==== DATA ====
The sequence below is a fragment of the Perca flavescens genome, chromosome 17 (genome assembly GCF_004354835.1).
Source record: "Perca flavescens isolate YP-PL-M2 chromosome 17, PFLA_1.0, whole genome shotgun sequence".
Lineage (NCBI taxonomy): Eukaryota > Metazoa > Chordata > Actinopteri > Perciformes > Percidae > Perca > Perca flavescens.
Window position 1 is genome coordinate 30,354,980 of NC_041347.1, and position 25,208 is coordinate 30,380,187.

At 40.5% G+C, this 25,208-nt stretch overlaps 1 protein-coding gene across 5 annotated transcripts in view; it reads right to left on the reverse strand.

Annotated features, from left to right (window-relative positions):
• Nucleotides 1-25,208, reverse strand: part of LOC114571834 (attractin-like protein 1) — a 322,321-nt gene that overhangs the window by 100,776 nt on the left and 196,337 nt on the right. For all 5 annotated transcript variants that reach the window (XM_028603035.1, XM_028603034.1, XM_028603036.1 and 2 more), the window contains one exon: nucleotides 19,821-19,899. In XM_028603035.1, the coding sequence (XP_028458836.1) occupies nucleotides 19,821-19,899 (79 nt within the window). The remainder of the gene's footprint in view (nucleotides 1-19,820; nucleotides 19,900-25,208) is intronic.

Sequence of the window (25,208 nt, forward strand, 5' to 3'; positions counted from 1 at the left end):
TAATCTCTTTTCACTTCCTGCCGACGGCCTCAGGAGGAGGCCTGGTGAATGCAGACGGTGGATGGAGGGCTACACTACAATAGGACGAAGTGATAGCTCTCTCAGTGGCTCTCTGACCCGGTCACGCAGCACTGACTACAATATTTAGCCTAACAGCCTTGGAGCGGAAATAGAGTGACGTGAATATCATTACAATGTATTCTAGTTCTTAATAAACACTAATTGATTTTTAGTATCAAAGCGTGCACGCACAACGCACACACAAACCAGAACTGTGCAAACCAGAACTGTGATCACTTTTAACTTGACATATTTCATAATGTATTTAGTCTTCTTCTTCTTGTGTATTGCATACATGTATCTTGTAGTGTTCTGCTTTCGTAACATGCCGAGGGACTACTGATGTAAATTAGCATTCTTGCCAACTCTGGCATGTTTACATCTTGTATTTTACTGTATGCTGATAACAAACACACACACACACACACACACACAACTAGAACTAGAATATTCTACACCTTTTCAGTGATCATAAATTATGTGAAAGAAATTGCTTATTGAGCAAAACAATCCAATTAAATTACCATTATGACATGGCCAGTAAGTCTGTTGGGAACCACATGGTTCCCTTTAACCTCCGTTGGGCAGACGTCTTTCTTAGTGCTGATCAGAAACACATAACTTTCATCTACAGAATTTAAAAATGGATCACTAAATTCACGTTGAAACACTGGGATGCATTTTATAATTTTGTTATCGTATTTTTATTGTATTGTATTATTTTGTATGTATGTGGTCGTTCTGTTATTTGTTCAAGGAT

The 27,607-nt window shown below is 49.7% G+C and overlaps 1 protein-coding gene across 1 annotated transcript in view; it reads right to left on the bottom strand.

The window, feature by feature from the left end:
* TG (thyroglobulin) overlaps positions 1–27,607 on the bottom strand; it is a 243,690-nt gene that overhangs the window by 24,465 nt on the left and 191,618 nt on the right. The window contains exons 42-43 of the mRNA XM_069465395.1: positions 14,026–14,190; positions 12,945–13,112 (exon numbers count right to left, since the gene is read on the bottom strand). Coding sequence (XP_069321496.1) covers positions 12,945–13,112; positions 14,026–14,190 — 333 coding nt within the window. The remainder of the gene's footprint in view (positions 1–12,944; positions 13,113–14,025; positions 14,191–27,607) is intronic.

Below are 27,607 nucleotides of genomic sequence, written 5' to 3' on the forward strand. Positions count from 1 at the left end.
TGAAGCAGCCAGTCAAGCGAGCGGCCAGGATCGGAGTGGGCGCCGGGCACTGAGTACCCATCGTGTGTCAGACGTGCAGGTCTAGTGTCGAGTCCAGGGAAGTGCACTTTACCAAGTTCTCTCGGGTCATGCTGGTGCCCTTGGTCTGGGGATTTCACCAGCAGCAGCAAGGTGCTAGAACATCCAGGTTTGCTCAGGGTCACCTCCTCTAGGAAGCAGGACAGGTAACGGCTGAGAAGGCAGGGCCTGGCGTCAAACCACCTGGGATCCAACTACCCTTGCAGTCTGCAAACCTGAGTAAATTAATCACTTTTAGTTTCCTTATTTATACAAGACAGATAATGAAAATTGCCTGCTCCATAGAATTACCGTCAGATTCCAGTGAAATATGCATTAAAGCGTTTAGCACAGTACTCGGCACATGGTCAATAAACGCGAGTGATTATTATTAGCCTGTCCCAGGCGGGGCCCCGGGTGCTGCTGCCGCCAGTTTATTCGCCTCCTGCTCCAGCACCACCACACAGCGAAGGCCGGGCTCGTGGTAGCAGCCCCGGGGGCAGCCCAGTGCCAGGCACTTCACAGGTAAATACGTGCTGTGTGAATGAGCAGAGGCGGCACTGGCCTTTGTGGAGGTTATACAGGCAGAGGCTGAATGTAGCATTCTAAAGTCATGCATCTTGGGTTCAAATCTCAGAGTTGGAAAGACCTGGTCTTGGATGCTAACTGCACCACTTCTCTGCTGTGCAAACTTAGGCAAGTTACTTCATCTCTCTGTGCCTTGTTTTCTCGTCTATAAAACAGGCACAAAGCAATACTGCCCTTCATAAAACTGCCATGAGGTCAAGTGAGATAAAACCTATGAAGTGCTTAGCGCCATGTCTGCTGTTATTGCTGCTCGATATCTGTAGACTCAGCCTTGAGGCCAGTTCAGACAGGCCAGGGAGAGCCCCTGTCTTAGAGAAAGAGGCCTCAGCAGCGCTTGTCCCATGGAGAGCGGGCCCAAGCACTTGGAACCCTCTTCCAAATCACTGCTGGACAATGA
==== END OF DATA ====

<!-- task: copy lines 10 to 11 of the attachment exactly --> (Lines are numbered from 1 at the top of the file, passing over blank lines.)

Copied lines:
The 27,607-nt window shown below is 49.7% G+C and overlaps 1 protein-coding gene across 1 annotated transcript in view; it reads right to left on the bottom strand.

The window, feature by feature from the left end: